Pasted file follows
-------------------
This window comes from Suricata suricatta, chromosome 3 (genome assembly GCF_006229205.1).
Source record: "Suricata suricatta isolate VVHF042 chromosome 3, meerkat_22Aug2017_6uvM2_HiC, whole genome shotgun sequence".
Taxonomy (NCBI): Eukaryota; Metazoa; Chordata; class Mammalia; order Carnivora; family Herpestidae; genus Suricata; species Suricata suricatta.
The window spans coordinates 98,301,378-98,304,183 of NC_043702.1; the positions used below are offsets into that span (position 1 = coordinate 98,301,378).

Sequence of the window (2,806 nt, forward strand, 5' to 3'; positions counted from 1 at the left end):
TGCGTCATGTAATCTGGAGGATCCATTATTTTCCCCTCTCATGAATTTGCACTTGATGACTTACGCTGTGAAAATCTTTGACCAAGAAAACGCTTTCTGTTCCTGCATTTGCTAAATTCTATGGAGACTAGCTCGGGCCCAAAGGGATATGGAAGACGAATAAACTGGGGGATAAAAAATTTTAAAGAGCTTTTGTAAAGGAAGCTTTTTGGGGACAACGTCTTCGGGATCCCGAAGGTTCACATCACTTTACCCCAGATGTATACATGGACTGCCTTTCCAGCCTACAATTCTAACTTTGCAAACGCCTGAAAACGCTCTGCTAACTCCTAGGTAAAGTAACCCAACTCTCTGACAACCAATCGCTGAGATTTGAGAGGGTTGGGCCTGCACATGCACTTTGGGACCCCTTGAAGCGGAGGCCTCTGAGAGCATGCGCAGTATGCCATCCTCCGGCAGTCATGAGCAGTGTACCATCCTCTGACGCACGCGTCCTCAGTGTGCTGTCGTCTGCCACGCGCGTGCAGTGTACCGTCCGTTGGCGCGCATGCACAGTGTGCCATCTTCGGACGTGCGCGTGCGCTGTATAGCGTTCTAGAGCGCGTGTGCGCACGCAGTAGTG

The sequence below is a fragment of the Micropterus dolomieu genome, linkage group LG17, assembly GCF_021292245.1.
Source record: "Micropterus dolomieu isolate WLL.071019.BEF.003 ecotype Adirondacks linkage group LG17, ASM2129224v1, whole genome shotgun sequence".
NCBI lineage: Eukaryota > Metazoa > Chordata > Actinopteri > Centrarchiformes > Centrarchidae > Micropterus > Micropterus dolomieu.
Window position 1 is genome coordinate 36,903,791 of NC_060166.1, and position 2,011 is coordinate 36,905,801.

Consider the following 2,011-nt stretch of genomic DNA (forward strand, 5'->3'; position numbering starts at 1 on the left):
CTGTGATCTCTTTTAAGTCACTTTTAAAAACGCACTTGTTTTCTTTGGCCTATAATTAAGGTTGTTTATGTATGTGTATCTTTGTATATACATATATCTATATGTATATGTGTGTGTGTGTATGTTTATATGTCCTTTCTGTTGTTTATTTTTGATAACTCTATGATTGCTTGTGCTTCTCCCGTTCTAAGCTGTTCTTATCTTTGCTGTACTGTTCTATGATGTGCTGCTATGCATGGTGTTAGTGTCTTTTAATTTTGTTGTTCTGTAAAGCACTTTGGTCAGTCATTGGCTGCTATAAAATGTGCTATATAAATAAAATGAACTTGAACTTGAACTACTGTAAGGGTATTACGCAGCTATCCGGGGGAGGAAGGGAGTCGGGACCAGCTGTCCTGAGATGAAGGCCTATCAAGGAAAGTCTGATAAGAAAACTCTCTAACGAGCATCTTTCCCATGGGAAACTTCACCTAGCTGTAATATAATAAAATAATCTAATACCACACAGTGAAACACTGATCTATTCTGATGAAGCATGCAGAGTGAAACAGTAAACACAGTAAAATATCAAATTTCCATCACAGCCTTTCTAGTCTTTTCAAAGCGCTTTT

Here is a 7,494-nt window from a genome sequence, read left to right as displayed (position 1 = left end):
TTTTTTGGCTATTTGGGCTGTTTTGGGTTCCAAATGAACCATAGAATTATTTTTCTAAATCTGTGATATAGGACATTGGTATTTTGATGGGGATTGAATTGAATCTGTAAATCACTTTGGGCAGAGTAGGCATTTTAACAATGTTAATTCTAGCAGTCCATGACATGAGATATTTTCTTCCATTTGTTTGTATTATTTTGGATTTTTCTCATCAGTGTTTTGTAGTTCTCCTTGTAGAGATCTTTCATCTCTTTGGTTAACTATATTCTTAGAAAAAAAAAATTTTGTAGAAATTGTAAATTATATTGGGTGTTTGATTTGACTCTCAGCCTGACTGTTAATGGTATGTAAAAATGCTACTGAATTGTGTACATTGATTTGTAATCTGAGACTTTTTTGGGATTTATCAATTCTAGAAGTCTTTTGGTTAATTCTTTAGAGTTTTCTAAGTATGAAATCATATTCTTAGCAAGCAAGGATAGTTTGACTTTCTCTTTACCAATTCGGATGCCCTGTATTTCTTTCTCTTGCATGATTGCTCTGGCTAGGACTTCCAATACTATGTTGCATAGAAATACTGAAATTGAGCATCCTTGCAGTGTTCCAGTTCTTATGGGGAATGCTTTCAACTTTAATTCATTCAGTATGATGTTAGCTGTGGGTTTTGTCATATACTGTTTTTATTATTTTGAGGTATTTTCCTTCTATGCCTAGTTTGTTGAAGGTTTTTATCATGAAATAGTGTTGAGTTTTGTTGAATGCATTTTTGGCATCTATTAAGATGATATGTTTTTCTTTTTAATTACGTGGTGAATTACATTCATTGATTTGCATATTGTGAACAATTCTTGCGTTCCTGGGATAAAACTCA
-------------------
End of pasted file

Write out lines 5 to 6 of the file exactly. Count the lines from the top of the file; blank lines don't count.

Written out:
Sequence of the window (2,806 nt, forward strand, 5' to 3'; positions counted from 1 at the left end):
TGCGTCATGTAATCTGGAGGATCCATTATTTTCCCCTCTCATGAATTTGCACTTGATGACTTACGCTGTGAAAATCTTTGACCAAGAAAACGCTTTCTGTTCCTGCATTTGCTAAATTCTATGGAGACTAGCTCGGGCCCAAAGGGATATGGAAGACGAATAAACTGGGGGATAAAAAATTTTAAAGAGCTTTTGTAAAGGAAGCTTTTTGGGGACAACGTCTTCGGGATCCCGAAGGTTCACATCACTTTACCCCAGATGTATACATGGACTGCCTTTCCAGCCTACAATTCTAACTTTGCAAACGCCTGAAAACGCTCTGCTAACTCCTAGGTAAAGTAACCCAACTCTCTGACAACCAATCGCTGAGATTTGAGAGGGTTGGGCCTGCACATGCACTTTGGGACCCCTTGAAGCGGAGGCCTCTGAGAGCATGCGCAGTATGCCATCCTCCGGCAGTCATGAGCAGTGTACCATCCTCTGACGCACGCGTCCTCAGTGTGCTGTCGTCTGCCACGCGCGTGCAGTGTACCGTCCGTTGGCGCGCATGCACAGTGTGCCATCTTCGGACGTGCGCGTGCGCTGTATAGCGTTCTAGAGCGCGTGTGCGCACGCAGTAGTG